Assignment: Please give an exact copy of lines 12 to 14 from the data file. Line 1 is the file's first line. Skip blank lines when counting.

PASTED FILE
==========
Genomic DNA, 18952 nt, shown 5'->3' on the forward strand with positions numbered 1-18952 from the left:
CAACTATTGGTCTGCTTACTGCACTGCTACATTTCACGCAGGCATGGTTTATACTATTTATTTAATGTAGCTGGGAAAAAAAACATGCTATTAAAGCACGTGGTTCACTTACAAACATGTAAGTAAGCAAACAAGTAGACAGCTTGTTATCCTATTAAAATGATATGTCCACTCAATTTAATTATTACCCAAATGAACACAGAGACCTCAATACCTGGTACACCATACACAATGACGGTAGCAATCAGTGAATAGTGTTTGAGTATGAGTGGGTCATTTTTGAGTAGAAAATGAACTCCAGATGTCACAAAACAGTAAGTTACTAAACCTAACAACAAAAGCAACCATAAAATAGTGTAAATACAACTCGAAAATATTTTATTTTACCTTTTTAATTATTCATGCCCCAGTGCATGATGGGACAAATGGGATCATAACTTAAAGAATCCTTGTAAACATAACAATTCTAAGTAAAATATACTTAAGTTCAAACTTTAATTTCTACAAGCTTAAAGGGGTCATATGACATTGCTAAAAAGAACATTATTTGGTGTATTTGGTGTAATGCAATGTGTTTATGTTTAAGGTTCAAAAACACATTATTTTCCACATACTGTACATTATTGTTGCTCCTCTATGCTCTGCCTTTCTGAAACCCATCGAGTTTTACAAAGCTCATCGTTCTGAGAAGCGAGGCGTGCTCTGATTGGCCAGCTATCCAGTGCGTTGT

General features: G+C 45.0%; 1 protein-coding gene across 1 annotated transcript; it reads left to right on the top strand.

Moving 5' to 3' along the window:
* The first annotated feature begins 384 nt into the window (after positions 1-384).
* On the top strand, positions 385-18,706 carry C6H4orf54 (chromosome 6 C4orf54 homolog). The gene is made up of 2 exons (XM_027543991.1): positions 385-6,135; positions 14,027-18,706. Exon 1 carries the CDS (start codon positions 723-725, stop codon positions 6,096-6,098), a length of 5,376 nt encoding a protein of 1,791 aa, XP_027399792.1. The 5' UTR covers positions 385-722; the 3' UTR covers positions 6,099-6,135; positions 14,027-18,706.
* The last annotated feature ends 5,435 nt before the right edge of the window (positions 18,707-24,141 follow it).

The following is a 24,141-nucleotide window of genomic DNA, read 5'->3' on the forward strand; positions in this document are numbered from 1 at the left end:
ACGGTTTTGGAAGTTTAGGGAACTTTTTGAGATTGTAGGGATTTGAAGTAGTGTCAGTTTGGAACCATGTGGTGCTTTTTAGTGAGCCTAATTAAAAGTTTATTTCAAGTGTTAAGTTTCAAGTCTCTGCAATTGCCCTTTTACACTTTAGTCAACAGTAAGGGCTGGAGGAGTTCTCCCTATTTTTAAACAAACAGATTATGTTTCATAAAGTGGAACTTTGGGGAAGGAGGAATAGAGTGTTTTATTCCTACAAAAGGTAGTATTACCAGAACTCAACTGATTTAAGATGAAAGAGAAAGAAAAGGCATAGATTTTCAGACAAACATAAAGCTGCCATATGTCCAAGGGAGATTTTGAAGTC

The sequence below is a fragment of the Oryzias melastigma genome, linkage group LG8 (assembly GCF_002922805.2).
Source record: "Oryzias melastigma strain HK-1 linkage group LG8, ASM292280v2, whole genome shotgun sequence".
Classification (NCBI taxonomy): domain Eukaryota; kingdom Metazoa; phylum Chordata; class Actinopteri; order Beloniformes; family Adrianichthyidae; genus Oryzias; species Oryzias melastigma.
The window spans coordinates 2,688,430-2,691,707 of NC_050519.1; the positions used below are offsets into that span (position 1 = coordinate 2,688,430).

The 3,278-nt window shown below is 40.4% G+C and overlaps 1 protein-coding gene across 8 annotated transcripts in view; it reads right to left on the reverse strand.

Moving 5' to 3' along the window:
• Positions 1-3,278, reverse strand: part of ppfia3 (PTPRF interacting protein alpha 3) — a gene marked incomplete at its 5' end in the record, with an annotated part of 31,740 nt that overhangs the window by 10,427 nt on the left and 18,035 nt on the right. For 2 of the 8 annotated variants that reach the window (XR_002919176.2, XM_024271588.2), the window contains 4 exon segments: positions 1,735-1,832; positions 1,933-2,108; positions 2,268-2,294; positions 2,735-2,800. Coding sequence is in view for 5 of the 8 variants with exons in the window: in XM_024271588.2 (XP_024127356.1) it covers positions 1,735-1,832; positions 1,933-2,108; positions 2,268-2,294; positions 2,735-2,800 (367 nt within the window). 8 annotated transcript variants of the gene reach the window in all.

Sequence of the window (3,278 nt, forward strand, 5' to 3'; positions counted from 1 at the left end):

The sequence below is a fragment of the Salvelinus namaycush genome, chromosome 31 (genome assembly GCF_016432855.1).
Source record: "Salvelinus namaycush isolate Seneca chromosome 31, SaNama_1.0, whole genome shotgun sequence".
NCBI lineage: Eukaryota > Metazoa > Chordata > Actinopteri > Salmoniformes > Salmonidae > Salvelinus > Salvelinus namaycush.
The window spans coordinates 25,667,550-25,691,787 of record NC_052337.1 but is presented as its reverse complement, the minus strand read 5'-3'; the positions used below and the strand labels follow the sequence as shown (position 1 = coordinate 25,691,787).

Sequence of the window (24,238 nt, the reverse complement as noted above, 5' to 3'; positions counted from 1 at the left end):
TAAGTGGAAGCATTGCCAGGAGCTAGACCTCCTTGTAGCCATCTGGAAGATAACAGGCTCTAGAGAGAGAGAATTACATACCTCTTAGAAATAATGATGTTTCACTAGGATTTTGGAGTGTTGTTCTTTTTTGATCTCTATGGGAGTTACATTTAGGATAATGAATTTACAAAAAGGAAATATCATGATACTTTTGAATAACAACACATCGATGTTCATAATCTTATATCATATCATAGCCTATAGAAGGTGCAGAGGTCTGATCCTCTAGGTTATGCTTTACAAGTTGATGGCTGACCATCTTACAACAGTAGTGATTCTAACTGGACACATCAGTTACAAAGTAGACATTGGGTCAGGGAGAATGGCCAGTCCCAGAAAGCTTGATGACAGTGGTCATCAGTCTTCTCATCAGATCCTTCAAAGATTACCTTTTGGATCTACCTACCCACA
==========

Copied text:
Classification (NCBI taxonomy): domain Eukaryota; kingdom Metazoa; phylum Chordata; class Actinopteri; order Beloniformes; family Adrianichthyidae; genus Oryzias; species Oryzias melastigma.
The window spans coordinates 2,688,430-2,691,707 of NC_050519.1; the positions used below are offsets into that span (position 1 = coordinate 2,688,430).

The 3,278-nt window shown below is 40.4% G+C and overlaps 1 protein-coding gene across 8 annotated transcripts in view; it reads right to left on the reverse strand.